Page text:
George Meredith, The Egoist: Ch. 7

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During the drive from Upton to Patterne, Miss Middleton hoped, she partly believed, that there was to be a change in Sir Willoughby's manner of courtship. He had been so different a wooer. She remembered with some half-conscious desperation of fervour what she had thought of him at his first approaches, and in accepting him. Had she seen him with the eyes of the world, thinking they were her own? That look of his, the look of "indignant contentment", had then been a most noble conquering look, splendid as a general's plume at the gallop. It could not have altered. Was it that her eyes had altered?

The spirit of those days rose up within her to reproach, her and whisper of their renewal: she remembered her rosy dreams and the image she had of him, her throbbing pride in him, her choking richness of happiness: and also her vain attempting to be very humble, usually ending in a carol, quaint to think of, not without charm, but quaint, puzzling.

Now men whose incomes have been restricted to the extent that they must live on their capital, soon grow relieved of the forethoughtful anguish wasting them by the hilarious comforts of the lap upon which they have sunk back, insomuch that they are apt to solace themselves for their intolerable anticipations of famine in the household by giving loose to one fit or more of reckless lavishness. Lovers in like manner live on their capital from failure of income: they, too, for the sake of stifling apprehension and piping to the present hour, are lavish of their stock, so as rapidly to attenuate it: they have their fits of intoxication in view of coming famine: they force memory into play, love retrospectively, enter the old house of the past and ravage the larder, and would gladly, even resolutely, continue in illusion if it were possible for the broadest honey-store of reminiscences to hold out for a length of time against a mortal appetite: which in good sooth stands on the alternative of a consumption of the hive or of the creature it is for nourishing. Here do lovers show that they are perishable. More than the poor clay world they need fresh supplies, right wholesome juices; as it were, life in the burst of the bud, fruits yet on the tree, rather than potted provender. The latter is excellent for by-and-by, when there will be a vast deal more to remember, and appetite shall have but one tooth remaining. Should their minds perchance have been saturated by their first impressions and have retained them, loving by the accountable light of reason, they may have fair harvests, as in the early time; but that case is rare. In other words, love is an affair of two, and is only for two that can be as quick, as constant in intercommunication as are sun and earth, through the cloud or face to face. They take their breath of life from one another in signs of affection, proofs of faithfulness, incentives to admiration. Thus it is with men and women in love's good season. But a solitary soul dragging a log must make the log a God to rejoice in the burden. That is not love.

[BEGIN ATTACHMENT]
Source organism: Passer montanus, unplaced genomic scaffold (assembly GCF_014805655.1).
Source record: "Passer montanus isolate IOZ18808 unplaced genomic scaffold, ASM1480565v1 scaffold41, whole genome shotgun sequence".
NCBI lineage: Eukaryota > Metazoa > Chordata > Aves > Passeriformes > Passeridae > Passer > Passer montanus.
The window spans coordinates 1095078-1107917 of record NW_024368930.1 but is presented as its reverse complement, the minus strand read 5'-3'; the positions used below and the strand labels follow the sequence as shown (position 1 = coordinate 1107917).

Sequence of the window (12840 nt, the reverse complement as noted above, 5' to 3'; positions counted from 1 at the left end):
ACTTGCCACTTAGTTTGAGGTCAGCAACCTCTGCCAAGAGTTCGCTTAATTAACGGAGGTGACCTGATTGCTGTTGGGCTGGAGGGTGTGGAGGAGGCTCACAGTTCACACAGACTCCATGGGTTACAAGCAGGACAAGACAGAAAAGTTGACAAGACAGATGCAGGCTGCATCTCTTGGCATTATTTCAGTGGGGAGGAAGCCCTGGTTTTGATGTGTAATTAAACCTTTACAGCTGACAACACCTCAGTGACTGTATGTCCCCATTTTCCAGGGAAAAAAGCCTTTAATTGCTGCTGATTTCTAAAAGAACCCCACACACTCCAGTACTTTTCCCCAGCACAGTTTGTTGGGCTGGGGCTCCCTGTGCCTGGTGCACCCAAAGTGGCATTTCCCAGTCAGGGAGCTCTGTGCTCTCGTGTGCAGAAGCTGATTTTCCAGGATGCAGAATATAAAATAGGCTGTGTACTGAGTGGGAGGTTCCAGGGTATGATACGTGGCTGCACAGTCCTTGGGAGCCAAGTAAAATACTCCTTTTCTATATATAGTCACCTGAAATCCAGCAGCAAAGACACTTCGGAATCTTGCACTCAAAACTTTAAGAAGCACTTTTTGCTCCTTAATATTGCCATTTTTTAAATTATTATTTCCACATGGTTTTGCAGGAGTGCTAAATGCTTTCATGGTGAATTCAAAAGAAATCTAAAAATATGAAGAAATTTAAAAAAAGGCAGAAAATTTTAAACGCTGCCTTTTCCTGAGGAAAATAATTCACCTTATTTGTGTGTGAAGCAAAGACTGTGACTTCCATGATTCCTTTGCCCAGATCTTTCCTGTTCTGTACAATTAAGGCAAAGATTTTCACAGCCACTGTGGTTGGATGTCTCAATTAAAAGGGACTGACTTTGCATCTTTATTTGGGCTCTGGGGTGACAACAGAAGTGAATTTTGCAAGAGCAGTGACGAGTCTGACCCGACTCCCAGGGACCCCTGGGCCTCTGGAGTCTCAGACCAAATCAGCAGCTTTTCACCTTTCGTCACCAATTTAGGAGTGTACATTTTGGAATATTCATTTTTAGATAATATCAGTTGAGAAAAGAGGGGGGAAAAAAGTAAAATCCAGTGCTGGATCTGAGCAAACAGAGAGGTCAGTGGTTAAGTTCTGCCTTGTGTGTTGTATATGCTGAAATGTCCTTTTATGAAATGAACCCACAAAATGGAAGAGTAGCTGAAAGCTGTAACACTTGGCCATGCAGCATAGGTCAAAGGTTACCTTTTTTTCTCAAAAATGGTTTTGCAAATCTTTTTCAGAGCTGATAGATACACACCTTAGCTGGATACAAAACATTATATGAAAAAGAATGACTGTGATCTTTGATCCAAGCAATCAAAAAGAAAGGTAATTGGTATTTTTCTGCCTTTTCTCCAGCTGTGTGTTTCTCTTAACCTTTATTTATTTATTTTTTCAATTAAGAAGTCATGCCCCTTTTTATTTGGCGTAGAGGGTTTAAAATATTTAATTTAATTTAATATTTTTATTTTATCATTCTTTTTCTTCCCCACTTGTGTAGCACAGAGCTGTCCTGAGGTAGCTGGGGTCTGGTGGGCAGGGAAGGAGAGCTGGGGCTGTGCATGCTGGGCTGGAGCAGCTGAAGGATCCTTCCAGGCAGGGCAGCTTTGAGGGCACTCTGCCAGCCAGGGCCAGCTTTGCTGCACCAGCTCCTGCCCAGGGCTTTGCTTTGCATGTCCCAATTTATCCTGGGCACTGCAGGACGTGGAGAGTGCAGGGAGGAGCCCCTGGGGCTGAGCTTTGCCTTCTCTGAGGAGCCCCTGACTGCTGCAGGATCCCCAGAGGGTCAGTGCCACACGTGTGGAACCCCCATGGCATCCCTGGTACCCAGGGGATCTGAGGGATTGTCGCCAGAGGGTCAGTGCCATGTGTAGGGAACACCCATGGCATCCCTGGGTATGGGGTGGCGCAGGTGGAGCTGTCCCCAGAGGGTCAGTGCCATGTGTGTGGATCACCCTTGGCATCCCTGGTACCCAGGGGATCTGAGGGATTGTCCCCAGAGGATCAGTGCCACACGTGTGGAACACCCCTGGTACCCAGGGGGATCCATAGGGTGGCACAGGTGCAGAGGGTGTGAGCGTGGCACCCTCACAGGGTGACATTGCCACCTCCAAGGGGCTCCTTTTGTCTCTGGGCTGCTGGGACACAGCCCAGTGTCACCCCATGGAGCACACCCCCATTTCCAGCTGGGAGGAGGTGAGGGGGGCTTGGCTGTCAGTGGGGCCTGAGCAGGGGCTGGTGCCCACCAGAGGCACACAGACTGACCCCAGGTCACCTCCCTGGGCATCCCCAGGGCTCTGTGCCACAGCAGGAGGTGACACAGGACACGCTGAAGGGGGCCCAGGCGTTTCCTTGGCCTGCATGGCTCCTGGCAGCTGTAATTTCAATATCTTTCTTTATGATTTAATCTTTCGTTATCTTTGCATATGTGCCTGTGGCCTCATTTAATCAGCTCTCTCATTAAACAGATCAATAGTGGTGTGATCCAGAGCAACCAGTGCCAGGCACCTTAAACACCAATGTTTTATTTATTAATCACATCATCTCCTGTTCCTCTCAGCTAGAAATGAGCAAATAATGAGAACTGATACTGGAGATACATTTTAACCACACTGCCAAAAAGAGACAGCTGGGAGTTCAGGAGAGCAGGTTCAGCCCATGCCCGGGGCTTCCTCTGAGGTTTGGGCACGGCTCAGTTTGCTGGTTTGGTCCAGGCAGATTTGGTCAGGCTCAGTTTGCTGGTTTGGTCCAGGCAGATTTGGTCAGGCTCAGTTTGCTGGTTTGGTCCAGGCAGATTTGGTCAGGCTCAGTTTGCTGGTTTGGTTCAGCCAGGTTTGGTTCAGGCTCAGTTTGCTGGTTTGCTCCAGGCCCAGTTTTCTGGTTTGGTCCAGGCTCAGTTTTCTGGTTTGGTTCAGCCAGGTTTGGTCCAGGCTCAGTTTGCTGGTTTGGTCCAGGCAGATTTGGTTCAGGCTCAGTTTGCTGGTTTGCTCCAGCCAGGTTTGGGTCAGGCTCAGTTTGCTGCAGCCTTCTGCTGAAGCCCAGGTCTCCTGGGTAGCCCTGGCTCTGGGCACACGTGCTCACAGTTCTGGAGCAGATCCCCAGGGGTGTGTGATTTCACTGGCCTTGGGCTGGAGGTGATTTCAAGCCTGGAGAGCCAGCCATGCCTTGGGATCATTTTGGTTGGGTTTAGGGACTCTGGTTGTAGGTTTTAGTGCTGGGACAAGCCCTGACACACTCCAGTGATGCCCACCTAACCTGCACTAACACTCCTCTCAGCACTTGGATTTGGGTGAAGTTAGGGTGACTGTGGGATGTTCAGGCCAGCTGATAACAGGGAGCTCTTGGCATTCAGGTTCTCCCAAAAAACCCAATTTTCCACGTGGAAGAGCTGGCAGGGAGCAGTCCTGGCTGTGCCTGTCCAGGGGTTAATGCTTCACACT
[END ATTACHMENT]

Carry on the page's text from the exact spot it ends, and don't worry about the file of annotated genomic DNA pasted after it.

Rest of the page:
Clara was the least fitted of all women to drag a log. Few girls would be so rapid in exhausting capital. She was feminine indeed, but she wanted comradeship, a living and frank exchange of the best in both, with the deeper feelings untroubled. To be fixed at the mouth of a mine, and to have to descend it daily, and not to discover great opulence below; on the contrary, to be chilled in subterranean sunlessness, without any substantial quality that she could grasp, only the mystery of the inefficient tallow-light in those caverns of the complacent-talking man: this appeared to her too extreme a probation for two or three weeks. How of a lifetime of it!

She was compelled by her nature to hope, expect and believe that Sir Willoughby would again be the man she had known when she accepted him. Very singularly, to show her simple spirit at the time, she was unaware of any physical coldness to him; she knew of nothing but her mind at work, objecting to this and that, desiring changes. She did not dream of being on the giddy ridge of the passive or negative sentiment of love, where one step to the wrong side precipitates us into the state of repulsion.